Trip to Hunt Russian Brown Bear

Hunt Russian Brown Bear – the beginning

My hunt for Russian Brown Bear began with my departure from Dulles International Airport.  The TSA completed a thorough check for my passport and visa.  Similarly, they checked the import/export paperwork for my rifle and ammo.

Arrival at Domodedovo Airport in Moscow

After an 11 hour flight with stopover in Frankfurt, I arrived at Domodedovo International Airport in Moscow, ready to go.  Upon deplaning, I entered the terminal, and first headed directly to the line for Passport Control.  Russian officials requested my passport, visa and documents that I declared for the rifle and ammo.  They filled out their own forms for tourist entry and exit; then gave all documents back to me.

A short distance down a ramp, I retrieved my luggage from a belted turn-style baggage carousel. The free luggage carts are about 300 feet away. The locked rifle and ammo cases lay on a cart about 75 feet away.  I later found out it was the area for Lost and Found items.

Going through Customs

After I retrieved my luggage and rifle and ammo cases, it was a short walk to the Customs area, where I met the outfitter. At Customs, I declared I was transporting a rifle and ammunition to hunt Russian Brown Bear. So I presented my rifle permit, Letter of Invitation, Voucher. Also I filled out the Passenger Customs Declaration stating the value of the rifle and personal items.  Customs thoroughly reviewed all the paperwork. They asked why I was coming to Russia, who invited me and their contact information.  Furthermore they asked where and with whom I would be staying to hunt a brown bear.  They took the rifle and ammo cases to a separate desk. At their request, I open the cases.  They verified the rifle’s serial number and the exact number of rounds declared.  After Customs completes their task, they sign and stamp the paperwork.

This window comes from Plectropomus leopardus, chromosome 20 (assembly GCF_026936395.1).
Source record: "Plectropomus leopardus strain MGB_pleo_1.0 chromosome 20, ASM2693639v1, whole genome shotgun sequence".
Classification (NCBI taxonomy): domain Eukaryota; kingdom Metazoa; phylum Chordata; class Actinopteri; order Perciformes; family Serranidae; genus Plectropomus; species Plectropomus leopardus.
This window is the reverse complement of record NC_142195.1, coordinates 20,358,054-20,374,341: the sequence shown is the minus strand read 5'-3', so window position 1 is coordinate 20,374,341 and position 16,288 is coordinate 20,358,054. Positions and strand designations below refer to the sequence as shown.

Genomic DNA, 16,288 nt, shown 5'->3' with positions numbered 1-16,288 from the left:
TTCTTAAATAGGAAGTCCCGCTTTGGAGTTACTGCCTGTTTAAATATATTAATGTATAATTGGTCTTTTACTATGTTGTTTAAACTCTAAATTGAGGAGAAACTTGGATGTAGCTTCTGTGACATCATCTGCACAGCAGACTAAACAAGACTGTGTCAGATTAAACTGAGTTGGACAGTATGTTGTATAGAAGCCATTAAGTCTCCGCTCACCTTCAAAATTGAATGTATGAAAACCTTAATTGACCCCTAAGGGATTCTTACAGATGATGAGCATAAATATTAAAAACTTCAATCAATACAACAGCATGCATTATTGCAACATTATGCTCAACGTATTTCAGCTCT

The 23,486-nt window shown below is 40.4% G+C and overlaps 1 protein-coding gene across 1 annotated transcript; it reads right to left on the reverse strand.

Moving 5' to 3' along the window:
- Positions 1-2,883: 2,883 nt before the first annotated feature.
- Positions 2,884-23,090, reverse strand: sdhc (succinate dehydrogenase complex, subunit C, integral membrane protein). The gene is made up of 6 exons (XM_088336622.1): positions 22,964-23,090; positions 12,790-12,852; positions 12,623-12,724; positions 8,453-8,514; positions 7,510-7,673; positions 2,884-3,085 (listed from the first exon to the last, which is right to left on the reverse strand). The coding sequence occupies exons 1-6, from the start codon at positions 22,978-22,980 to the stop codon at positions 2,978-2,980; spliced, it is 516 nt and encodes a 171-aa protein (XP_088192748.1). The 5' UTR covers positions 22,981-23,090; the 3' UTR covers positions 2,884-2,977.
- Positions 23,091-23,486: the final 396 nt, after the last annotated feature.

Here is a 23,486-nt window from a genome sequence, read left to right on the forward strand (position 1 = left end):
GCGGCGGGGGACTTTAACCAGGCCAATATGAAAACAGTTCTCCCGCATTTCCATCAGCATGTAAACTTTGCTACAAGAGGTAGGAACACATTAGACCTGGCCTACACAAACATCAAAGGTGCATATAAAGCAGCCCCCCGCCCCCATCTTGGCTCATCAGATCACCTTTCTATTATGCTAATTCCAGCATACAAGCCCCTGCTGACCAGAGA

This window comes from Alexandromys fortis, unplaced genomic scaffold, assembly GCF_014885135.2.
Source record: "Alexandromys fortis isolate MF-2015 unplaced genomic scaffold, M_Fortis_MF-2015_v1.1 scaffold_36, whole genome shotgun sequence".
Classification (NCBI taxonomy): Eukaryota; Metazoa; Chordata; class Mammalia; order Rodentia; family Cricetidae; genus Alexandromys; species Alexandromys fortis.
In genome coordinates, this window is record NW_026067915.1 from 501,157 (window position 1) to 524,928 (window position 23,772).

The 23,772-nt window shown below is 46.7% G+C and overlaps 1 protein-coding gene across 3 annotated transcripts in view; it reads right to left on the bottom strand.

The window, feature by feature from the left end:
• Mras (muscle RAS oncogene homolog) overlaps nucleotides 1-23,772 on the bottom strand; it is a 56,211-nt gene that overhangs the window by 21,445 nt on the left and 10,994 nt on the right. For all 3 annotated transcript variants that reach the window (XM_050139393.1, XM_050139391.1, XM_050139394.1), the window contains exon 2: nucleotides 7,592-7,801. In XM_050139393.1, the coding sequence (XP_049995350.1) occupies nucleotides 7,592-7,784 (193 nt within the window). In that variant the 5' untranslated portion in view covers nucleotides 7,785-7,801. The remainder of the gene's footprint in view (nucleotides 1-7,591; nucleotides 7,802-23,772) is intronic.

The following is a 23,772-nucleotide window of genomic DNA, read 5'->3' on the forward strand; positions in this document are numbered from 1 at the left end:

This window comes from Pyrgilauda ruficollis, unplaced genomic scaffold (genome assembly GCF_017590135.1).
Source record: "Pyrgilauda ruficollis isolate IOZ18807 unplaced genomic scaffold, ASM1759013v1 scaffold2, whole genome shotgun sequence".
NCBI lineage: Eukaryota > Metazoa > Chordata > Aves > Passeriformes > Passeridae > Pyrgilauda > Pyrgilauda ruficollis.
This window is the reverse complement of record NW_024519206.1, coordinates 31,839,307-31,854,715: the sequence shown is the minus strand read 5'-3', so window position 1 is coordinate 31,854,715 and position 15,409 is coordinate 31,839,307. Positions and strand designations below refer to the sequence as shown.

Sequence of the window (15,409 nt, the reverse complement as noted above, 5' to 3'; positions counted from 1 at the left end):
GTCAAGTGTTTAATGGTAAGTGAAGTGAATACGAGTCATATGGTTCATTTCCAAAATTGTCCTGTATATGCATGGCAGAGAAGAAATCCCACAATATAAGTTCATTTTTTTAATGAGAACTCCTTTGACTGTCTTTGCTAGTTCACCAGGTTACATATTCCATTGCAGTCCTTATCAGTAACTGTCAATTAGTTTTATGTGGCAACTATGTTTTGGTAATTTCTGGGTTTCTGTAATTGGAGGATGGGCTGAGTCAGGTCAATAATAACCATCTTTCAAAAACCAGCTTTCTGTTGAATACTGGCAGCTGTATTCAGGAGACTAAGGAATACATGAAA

It is very important that you retain all the paperwork and forms that have been either signed or stamped by Passport Control or Customs.  Except for the Customs Declaration, the majority of the information is in Russian.  You most likely cannot read it, but it is certainly vital to retain for the reason that these forms are needed to leave Russia.

First View of Moscow

Finally released from Customs to the main terminal of Domodedovo Airport, we got a cab and drove through heavy traffic to our Moscow hotel.  On our way, the friendliness of the people and the cleanliness of the city was very noticeable.  Likewise were the congestion of vehicles on main highways and the volume of new construction. Above all, I had completed the first step on the hunt for Russian Brown Bear.

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